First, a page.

The indication for revision in the MOM and COP groups was aseptic radiographic loosening [11] of the stem, cup, or both, with focal and/or expansile osteolysis associated with pain and disability. We defined radiographic failure of the cup as a rotational change of alignment greater than 3° in relation to the biischial line on the AP radiograph, continuous osteolysis greater than 2 mm in at least two De Lee and Charnley zones, or axial migration of the cup of 3 mm or greater [11]. Definite radiographic loosening of the stem was defined as axial subsidence greater than 2 mm in relation to the tip of the greater trochanter, new varus inclination of the stem greater than 3°, continuous periprosthetic osteolysis greater than 2 mm in two or more adjacent Gruen zones, and/or continuous radiolucent lines greater than 2 mm in thickness in more than two Gruen zones [11].

We had tissue samples from all 33 patients of the two experimental groups (MOM, COP) from their revision arthroplasties (membranes from the acetabular and femoral interfaces and capsules), and from the 20 patients of the control group from their primary THAs (13 patients with MOM implants and seven with COP implants). The tissue samples were fixed in 10% neutral-buffered formalin and examined by light microscopy using conventional histologic and immunocytochemical techniques.

Conventional histologic techniques included tissue sections stained with hematoxylin and eosin, periodic acid Schiff, van Gieson's, and Pearl's stain. Four to eight sections were examined from each patient. The amount of metal (CoCr) debris containing macrophages, the number of giant cells, and the neutrophilic infiltration were estimated and graded according to the modified Mirra classification [4, 24, 37] (Tables 1, 2). Lymphocytic infiltration was graded by counting perivascular and diffuse infiltrating lymphocytes per high-power field (HPF) (×400) (Table 2). Three independent pathologists (MR, PA, VB), who were blinded to the source of the specimens (MOM or COP group), examined 20 randomly selected histologic specimens including four sections each to test variability of grading. They graded lymphocytes according to the modified Mirra classification (Grades 1-3). A kappa value for interobserver agreement was 0.91.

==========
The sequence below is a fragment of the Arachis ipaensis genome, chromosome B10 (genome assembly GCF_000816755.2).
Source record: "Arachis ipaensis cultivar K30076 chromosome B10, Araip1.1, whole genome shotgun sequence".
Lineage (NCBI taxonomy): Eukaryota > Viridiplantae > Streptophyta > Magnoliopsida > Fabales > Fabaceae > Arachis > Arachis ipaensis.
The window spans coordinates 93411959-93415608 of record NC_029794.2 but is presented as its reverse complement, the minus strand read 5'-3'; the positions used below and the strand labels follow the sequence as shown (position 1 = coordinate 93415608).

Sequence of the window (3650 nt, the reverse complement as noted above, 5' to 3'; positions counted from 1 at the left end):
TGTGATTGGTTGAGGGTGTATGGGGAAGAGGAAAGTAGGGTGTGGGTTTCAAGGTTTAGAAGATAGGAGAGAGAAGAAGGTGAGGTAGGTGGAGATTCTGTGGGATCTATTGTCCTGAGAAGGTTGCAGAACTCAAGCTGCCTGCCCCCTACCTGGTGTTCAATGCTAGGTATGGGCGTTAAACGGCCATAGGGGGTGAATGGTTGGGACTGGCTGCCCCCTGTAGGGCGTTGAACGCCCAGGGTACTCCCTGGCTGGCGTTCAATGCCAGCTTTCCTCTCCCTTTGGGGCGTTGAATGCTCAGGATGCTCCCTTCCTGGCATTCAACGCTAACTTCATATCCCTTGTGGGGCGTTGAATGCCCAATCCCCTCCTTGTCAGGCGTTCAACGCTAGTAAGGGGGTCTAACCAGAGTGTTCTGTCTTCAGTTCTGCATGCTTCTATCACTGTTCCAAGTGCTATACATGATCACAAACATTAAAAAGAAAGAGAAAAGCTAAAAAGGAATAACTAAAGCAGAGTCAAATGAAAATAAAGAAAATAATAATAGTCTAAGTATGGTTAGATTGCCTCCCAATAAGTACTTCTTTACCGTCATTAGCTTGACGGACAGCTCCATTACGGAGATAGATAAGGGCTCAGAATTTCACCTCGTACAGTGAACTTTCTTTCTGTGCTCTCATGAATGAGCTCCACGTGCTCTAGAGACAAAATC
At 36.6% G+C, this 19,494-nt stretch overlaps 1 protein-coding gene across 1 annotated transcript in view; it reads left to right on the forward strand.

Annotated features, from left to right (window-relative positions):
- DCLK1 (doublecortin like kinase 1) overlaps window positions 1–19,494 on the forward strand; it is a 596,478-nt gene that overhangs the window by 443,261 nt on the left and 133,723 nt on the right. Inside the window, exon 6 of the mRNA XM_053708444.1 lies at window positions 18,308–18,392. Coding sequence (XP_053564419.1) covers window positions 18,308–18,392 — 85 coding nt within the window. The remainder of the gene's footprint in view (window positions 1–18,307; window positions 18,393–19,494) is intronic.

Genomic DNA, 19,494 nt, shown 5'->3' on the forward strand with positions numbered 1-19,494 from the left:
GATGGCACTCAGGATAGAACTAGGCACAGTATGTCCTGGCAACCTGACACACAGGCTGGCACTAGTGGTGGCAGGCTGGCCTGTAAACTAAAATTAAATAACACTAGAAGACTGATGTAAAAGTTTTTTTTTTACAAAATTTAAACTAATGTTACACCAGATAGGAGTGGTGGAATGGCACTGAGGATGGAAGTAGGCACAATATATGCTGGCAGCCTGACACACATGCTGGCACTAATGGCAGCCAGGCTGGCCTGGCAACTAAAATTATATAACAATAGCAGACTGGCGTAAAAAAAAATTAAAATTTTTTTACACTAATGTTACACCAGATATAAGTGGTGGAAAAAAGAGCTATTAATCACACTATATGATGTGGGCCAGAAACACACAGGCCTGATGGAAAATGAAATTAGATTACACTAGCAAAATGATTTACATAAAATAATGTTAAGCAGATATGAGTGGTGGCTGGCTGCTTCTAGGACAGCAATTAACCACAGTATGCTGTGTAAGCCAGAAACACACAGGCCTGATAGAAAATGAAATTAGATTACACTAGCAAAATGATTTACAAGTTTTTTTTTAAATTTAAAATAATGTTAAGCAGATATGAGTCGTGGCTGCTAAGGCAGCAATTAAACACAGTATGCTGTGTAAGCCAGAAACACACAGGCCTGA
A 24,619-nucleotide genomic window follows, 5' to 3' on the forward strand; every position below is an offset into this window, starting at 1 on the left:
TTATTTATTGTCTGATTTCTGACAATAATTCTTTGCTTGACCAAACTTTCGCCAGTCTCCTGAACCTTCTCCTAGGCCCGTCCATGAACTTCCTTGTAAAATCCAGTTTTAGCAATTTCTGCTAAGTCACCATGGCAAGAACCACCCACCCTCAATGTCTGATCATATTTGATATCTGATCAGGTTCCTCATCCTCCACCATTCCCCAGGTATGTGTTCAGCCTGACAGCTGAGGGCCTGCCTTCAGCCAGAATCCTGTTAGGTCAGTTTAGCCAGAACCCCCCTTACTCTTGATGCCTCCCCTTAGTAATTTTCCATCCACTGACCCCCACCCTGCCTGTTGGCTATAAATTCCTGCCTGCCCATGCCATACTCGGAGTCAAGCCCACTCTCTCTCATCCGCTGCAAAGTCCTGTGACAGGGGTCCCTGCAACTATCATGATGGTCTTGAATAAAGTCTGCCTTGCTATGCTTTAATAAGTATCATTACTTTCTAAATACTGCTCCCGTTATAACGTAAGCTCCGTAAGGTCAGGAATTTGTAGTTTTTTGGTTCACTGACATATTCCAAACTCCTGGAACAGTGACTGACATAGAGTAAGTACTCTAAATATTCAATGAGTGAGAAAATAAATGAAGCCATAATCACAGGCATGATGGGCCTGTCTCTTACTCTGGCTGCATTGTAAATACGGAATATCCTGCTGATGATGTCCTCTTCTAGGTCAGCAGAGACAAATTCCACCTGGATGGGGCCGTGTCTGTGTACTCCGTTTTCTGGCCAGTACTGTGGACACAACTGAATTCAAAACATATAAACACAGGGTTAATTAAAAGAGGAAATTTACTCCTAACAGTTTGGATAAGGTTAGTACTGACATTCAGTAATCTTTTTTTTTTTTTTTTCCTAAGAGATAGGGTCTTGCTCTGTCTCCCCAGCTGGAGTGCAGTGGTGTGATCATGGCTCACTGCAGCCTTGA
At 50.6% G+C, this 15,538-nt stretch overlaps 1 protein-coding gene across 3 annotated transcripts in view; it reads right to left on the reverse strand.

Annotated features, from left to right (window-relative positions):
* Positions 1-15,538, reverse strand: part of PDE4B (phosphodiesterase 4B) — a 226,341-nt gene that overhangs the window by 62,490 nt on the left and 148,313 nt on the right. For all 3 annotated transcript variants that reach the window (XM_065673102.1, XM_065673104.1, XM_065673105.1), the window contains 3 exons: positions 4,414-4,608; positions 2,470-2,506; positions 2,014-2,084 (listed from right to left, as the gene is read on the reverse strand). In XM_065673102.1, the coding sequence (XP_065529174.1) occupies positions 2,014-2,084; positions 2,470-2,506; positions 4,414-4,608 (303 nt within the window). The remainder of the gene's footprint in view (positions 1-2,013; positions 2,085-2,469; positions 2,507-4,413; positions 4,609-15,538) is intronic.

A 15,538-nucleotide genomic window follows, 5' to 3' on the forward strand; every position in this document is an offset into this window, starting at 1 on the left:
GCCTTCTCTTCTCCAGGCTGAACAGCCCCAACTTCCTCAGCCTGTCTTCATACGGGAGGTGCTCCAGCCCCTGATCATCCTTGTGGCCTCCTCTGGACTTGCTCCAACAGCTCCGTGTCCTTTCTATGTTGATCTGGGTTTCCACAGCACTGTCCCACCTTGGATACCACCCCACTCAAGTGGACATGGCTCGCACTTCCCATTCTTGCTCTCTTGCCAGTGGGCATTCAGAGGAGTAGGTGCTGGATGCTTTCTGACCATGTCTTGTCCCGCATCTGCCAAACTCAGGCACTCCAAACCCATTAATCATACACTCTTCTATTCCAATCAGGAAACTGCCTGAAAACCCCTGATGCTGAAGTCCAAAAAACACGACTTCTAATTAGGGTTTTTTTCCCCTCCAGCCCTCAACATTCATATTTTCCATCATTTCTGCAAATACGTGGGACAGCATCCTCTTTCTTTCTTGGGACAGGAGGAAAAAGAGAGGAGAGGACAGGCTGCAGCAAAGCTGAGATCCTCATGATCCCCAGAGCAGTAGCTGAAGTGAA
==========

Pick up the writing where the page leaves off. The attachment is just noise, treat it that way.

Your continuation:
Immunocytochemical analysis of formalin-fixed paraffin-embedded tissue sections was conducted using the ChemMateTM Dako EnVisionTM Detection System, horse radish peroxidase (HRP)/diaminobenzidine (DAB), rabbit/mouse antibody (DAKO, Glostrup, Denmark) in a DAKO autostainer as described previously [26], and included markers of T and B lymphocytes, T suppressor and T helper cells, plasma cells, natural killer (NK) cells, macrophages, and Langerhans' cells. Appropriate positive and negative controls were used for each antibody (Table 3). Paraffin-embedded tissue sections (4 μm thick) were deparaffinized and rehydrated. Where necessary, for some of the antibodies, tissue sections were subjected to heat-induced epitope antigen retrieval using an electric pressure cooker and TrilogyTM (Cell Marque, Hot Springs, AR). Three of us (MR, PA, VB) scored the degree of immunoreactivity for all antibodies semiquantitatively, taking into account the percentage of positive cells: weak (1+), moderate (2+), and strong (3+) for less than 5%, 6% to 49%, and greater than 50% positive cells, respectively, showing a kappa value of 0.87 [15, 17, 35].

Table 3

Table 3

We did not use any qualitative or quantitative measures for Co or Cr metal debris. No specific study (eg, scanning electron microscopic analysis) was performed in the retrieved bearing couples.

A skin patch test containing CoCr alloy, provided by the manufacturer, was performed postoperatively in all patients of the MOM group. However, there was an inconsistency regarding previous contacts with Cr and Co ions (dental work, necklaces, etc) among the patients of the MOM group. Only one patient (5%) had hypersensitivity to the skin patch test.